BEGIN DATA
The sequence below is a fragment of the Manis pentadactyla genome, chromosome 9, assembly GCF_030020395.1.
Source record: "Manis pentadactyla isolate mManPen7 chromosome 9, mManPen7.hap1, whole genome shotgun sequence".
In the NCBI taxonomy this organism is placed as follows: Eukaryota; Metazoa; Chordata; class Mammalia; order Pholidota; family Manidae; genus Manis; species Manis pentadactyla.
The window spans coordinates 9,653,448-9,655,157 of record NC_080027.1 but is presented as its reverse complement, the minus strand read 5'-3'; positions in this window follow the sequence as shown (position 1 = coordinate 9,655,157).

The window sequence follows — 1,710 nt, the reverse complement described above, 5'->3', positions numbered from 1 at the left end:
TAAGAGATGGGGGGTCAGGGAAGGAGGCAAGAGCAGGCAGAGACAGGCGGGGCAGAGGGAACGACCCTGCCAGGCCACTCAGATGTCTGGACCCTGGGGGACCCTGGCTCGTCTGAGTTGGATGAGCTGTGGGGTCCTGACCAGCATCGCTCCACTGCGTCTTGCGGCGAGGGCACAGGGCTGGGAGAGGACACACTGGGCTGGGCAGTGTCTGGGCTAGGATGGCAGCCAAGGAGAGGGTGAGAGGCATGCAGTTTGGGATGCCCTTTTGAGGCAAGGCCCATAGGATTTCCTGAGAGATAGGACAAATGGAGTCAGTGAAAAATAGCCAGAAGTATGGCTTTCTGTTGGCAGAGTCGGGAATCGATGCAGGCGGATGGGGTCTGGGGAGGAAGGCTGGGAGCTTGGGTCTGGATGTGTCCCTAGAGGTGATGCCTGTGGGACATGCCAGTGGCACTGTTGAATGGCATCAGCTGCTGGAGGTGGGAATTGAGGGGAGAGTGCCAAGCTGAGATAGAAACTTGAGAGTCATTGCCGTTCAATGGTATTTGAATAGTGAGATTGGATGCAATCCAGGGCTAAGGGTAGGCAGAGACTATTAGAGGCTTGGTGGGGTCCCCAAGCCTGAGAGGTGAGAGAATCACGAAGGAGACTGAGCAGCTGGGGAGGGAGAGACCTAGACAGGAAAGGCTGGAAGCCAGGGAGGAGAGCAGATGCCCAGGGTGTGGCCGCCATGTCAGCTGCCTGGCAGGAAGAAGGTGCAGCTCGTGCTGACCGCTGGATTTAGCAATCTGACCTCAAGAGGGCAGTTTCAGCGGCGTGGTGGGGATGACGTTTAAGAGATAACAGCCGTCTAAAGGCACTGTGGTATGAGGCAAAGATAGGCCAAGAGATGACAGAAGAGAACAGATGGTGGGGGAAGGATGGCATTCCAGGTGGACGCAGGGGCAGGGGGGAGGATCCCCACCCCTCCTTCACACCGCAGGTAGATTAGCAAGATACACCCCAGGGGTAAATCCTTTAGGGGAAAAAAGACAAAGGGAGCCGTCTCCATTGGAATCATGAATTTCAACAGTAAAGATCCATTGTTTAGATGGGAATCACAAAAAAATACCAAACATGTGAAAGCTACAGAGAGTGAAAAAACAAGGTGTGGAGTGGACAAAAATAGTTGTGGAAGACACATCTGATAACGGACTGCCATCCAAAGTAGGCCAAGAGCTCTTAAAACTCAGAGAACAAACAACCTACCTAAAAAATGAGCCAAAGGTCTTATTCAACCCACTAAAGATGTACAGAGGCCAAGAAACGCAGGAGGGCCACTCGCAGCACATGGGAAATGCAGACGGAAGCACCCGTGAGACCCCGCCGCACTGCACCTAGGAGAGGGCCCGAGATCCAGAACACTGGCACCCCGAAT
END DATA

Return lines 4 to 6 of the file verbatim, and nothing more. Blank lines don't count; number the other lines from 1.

The window spans coordinates 9,653,448-9,655,157 of record NC_080027.1 but is presented as its reverse complement, the minus strand read 5'-3'; positions in this window follow the sequence as shown (position 1 = coordinate 9,655,157).

The window sequence follows — 1,710 nt, the reverse complement described above, 5'->3', positions numbered from 1 at the left end:
TAAGAGATGGGGGGTCAGGGAAGGAGGCAAGAGCAGGCAGAGACAGGCGGGGCAGAGGGAACGACCCTGCCAGGCCACTCAGATGTCTGGACCCTGGGGGACCCTGGCTCGTCTGAGTTGGATGAGCTGTGGGGTCCTGACCAGCATCGCTCCACTGCGTCTTGCGGCGAGGGCACAGGGCTGGGAGAGGACACACTGGGCTGGGCAGTGTCTGGGCTAGGATGGCAGCCAAGGAGAGGGTGAGAGGCATGCAGTTTGGGATGCCCTTTTGAGGCAAGGCCCATAGGATTTCCTGAGAGATAGGACAAATGGAGTCAGTGAAAAATAGCCAGAAGTATGGCTTTCTGTTGGCAGAGTCGGGAATCGATGCAGGCGGATGGGGTCTGGGGAGGAAGGCTGGGAGCTTGGGTCTGGATGTGTCCCTAGAGGTGATGCCTGTGGGACATGCCAGTGGCACTGTTGAATGGCATCAGCTGCTGGAGGTGGGAATTGAGGGGAGAGTGCCAAGCTGAGATAGAAACTTGAGAGTCATTGCCGTTCAATGGTATTTGAATAGTGAGATTGGATGCAATCCAGGGCTAAGGGTAGGCAGAGACTATTAGAGGCTTGGTGGGGTCCCCAAGCCTGAGAGGTGAGAGAATCACGAAGGAGACTGAGCAGCTGGGGAGGGAGAGACCTAGACAGGAAAGGCTGGAAGCCAGGGAGGAGAGCAGATGCCCAGGGTGTGGCCGCCATGTCAGCTGCCTGGCAGGAAGAAGGTGCAGCTCGTGCTGACCGCTGGATTTAGCAATCTGACCTCAAGAGGGCAGTTTCAGCGGCGTGGTGGGGATGACGTTTAAGAGATAACAGCCGTCTAAAGGCACTGTGGTATGAGGCAAAGATAGGCCAAGAGATGACAGAAGAGAACAGATGGTGGGGGAAGGATGGCATTCCAGGTGGACGCAGGGGCAGGGGGGAGGATCCCCACCCCTCCTTCACACCGCAGGTAGATTAGCAAGATACACCCCAGGGGTAAATCCTTTAGGGGAAAAAAGACAAAGGGAGCCGTCTCCATTGGAATCATGAATTTCAACAGTAAAGATCCATTGTTTAGATGGGAATCACAAAAAAATACCAAACATGTGAAAGCTACAGAGAGTGAAAAAACAAGGTGTGGAGTGGACAAAAATAGTTGTGGAAGACACATCTGATAACGGACTGCCATCCAAAGTAGGCCAAGAGCTCTTAAAACTCAGAGAACAAACAACCTACCTAAAAAATGAGCCAAAGGTCTTATTCAACCCACTAAAGATGTACAGAGGCCAAGAAACGCAGGAGGGCCACTCGCAGCACATGGGAAATGCAGACGGAAGCACCCGTGAGACCCCGCCGCACTGCACCTAGGAGAGGGCCCGAGATCCAGAACACTGGCACCCCGAAT